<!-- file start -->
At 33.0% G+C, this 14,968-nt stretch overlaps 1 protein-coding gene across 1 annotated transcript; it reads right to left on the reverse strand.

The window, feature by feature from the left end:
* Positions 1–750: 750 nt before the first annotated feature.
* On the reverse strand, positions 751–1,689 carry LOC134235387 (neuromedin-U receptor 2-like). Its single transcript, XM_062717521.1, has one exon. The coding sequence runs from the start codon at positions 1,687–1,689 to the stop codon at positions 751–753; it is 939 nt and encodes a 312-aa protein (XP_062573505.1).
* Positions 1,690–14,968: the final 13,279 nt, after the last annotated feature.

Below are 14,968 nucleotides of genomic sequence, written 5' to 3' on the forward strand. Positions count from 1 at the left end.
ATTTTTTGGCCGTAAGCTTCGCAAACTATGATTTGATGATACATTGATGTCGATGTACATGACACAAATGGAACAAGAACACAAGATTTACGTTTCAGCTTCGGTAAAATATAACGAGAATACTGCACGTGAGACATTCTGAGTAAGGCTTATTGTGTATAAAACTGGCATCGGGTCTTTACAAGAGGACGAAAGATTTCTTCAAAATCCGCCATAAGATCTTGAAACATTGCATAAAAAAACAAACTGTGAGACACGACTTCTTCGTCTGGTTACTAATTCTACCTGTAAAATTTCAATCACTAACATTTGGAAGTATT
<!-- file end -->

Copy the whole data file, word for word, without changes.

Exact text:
At 33.0% G+C, this 14,968-nt stretch overlaps 1 protein-coding gene across 1 annotated transcript; it reads right to left on the reverse strand.

The window, feature by feature from the left end:
* Positions 1–750: 750 nt before the first annotated feature.
* On the reverse strand, positions 751–1,689 carry LOC134235387 (neuromedin-U receptor 2-like). Its single transcript, XM_062717521.1, has one exon. The coding sequence runs from the start codon at positions 1,687–1,689 to the stop codon at positions 751–753; it is 939 nt and encodes a 312-aa protein (XP_062573505.1).
* Positions 1,690–14,968: the final 13,279 nt, after the last annotated feature.

Below are 14,968 nucleotides of genomic sequence, written 5' to 3' on the forward strand. Positions count from 1 at the left end.
ATTTTTTGGCCGTAAGCTTCGCAAACTATGATTTGATGATACATTGATGTCGATGTACATGACACAAATGGAACAAGAACACAAGATTTACGTTTCAGCTTCGGTAAAATATAACGAGAATACTGCACGTGAGACATTCTGAGTAAGGCTTATTGTGTATAAAACTGGCATCGGGTCTTTACAAGAGGACGAAAGATTTCTTCAAAATCCGCCATAAGATCTTGAAACATTGCATAAAAAAACAAACTGTGAGACACGACTTCTTCGTCTGGTTACTAATTCTACCTGTAAAATTTCAATCACTAACATTTGGAAGTATT